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ePub Childhood, Family, and Sociocultural Change in India: Reinterpreting the Inner World download

by Uwé P. Gielen,Dinesh Sharma

ePub Childhood, Family, and Sociocultural Change in India: Reinterpreting the Inner World download
Author:
Uwé P. Gielen,Dinesh Sharma
ISBN13:
978-0195664607
ISBN:
0195664604
Language:
Publisher:
Oxford University Press; 1 edition (January 8, 2004)
Category:
Subcategory:
Psychology & Counseling
ePub file:
1758 kb
Fb2 file:
1866 kb
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Rating:
4.8
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230

Hardcover: 192 pages.

Hardcover: 192 pages.

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oceedings{A, title {Childhood, family, and sociocultural change in India .

oceedings{A, title {Childhood, family, and sociocultural change in India : reinterpreting the inner world}, author {Dinesh senior consultant Sharma}, year {2003} }. Dinesh senior consultant Sharma.

Sharma, Dinesh ; Gielen, Uwe P. ; Published by Oxford University Press, New Delhi (2003). ISBN 10: 0195664604 ISBN 13: 9780195664607.

Sharma, Dinesh, ed. Childhood, Family, and Sociocultural Change in India: Reinterpreting the Inner World. New Delhi: Oxford University Press, 2003. E-mail Citation . The subtitle refers to the approach of the book: questioning the relevance of Sudhir Kakar’s 1980 study, both because of its static nature-it depicts an unchanging mythopoetic worldview of India-and because of its limited data. The chapters of Sharma’s volume attempt to critique and also to fill in some of the gaps in Kakar. Sinha, Durganand, ed. Socialization of the Indian Child.

Cultural practices in India have been deeply influenced by the textured .

Cultural practices in India have been deeply influenced by the textured history of external influence. In present times, increased mobility, changes in occupation, and global influences are exerting new pressures on the enduring character of the Indian family. The authors in this book provide a retrospective critique of Sudhir Kakar's grand narrative on Hindu psychology and childhood.

In D. Sharma (E., Childhood, family and socio-cultural change in India: Reinterpreting the inner world (pp . Characteristics of holding patterns of play, and social behaviours between parents and infants in New Delhi. 115–137). Roopnarine, J. Talukder, . Jain, . Joshi, . & Srivastav, P. (1992). Developmental Psychology, 26(2), 867–873. Krishnakumar, . & Vadgama, K. (2013). Indian fathers: Family dynamics and investment patterns. Saraff, . & Srivastava, H. C. (2008). Envisioning fatherhood: Indian fathers’ perceptions of an ideal father.

Childhood, Family, and Sociocultural Change in India : Reinterpreting the Inner World.

Changing socio-cultural environment of india: how it impacts the business. What The parent child relationship in India has been hierarchy bound. Good parenting meant inculcating moral values and respect for discipline. Presented By: Nidhi Grover Nimisha Gupta Rahat Khanna Sandeep Kaushik MBA HR (2nd Sem). What is Society and Culture.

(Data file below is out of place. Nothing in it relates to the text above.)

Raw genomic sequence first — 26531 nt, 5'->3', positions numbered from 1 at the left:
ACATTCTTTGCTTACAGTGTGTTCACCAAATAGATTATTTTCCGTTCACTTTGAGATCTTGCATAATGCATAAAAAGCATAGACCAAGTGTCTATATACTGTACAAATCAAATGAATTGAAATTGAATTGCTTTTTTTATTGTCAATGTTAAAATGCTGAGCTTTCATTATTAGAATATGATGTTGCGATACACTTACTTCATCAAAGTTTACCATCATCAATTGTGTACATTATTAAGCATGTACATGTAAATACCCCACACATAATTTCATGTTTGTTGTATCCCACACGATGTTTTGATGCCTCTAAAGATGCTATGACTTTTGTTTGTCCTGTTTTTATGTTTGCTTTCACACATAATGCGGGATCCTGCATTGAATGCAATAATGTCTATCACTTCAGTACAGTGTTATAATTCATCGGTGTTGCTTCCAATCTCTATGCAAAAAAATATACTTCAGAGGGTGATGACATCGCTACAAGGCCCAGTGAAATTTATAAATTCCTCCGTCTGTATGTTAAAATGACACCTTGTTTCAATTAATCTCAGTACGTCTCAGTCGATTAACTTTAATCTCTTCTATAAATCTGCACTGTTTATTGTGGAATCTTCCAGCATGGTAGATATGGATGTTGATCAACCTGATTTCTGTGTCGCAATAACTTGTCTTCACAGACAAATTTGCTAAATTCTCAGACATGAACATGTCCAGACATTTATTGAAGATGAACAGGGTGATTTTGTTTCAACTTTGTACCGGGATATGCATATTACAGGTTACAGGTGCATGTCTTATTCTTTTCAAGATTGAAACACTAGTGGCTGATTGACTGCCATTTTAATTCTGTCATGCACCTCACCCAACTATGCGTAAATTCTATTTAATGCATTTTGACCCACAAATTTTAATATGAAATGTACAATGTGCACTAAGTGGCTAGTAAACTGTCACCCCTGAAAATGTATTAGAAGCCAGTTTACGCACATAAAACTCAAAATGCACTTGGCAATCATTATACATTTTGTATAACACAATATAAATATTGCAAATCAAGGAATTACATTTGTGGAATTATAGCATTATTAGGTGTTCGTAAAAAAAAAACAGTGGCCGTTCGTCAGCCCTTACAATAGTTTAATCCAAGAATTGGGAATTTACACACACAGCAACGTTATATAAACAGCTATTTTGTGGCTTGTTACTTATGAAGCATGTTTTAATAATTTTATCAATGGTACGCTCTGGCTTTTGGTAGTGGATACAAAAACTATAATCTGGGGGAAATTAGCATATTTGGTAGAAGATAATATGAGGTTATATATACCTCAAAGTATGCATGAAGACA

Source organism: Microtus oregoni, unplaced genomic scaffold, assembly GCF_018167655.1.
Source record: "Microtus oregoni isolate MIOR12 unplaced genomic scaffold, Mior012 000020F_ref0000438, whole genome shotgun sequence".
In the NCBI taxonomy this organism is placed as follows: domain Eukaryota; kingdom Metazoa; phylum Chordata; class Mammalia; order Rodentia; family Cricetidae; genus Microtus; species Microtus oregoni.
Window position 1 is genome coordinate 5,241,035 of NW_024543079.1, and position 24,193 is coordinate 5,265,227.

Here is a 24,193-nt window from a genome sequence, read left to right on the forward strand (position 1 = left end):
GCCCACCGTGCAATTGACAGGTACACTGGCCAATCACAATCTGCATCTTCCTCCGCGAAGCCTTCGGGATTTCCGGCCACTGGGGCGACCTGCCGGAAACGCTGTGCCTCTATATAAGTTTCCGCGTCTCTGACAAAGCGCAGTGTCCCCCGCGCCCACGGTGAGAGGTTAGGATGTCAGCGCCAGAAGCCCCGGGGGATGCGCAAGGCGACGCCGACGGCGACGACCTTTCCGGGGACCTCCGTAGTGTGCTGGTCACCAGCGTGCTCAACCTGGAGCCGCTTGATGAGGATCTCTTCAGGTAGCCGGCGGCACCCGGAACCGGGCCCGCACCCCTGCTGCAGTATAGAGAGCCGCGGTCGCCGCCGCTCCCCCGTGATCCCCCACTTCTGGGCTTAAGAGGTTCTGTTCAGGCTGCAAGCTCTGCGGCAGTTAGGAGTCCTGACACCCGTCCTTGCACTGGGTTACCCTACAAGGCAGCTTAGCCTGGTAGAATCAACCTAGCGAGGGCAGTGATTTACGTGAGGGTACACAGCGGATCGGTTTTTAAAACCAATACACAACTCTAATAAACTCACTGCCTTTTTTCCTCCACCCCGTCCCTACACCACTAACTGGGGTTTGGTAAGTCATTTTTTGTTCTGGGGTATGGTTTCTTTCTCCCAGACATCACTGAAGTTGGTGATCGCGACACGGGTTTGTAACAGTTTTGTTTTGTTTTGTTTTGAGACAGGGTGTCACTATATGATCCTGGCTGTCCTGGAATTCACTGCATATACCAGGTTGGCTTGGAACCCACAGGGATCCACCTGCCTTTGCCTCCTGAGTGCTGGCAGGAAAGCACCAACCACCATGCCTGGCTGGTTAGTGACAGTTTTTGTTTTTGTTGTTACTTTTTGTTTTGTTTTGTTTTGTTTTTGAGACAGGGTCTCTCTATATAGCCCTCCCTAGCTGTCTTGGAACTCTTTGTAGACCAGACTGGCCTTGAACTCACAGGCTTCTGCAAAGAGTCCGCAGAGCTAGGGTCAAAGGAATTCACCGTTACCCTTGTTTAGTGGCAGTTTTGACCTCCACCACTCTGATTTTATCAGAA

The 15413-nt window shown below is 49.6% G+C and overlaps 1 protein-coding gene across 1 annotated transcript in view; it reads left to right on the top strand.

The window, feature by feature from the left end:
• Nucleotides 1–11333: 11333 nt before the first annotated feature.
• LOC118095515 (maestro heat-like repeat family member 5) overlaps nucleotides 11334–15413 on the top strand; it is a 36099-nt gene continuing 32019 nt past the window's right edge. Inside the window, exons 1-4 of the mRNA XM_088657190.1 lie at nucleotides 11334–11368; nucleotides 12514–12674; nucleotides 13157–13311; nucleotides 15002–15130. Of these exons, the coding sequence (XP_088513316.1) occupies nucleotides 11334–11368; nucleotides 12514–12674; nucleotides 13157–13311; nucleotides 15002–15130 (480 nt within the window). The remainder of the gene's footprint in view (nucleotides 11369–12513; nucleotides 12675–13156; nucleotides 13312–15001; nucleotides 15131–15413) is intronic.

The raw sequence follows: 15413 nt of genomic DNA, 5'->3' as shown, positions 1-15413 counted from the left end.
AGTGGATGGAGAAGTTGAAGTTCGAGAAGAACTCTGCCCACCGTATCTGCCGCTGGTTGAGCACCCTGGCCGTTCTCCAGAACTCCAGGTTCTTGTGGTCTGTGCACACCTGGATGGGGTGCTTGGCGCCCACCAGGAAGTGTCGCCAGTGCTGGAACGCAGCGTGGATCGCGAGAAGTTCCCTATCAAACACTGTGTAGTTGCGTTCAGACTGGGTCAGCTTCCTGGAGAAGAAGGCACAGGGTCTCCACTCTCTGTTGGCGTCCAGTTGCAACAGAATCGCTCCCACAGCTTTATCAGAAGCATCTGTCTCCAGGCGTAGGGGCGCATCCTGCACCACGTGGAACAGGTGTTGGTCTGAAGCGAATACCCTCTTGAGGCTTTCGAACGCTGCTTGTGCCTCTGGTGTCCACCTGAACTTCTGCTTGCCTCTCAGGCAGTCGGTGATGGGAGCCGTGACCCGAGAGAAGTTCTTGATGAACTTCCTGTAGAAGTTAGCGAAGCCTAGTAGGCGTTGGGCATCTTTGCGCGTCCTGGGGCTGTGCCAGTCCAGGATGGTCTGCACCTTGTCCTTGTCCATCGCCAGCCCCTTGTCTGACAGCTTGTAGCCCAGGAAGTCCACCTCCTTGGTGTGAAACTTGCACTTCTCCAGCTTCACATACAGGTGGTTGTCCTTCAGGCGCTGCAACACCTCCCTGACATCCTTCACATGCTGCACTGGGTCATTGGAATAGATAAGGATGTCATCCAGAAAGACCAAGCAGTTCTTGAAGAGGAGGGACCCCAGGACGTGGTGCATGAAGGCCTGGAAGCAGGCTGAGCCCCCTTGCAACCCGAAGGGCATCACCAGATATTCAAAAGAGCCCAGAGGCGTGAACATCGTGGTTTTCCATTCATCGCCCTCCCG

This book deals with the nature of sociocultural change in India and its relevance for the scientific study of childhood, family environments and the process of human development. The view developed in this book is an interdisciplinary one, with a focus on social, developmental and psychoanalytic theory. On the one hand, the growing Indian middle class appears to be in the process of aspiring to be authentically Indian yet thoroughly modern; and on the other, there remains a search for the authentic Hindu self, best represented by the Hindutva movement and the BJP achieving political power. From a social and psychological perspective, these cultural and political movements hope to expunge the harsh pain of the colonial legacy, while managing to fight off the stresses and strains of modernity. Both the inward looking and the outward directed components of the new Indian identity impact the domain of the family through parenting schooling and media, represented in the daily routines of socialization. The book addresses this challenge by working its way through psychoanalytic or developmental issues in order to arrive at a consensus between theory and observations on Indian childhood and personality development. Although this realm of experience remains relatively unexplored within the social discourse in India, the psychoanalytic works by Sudhir Kakar on the psychosocial tensions underlying Indian society offer a great landmark and a starting point. A unique and overdue study, this volume brings important debates previously aired only in relation to rather restricted audiences to a wider readership.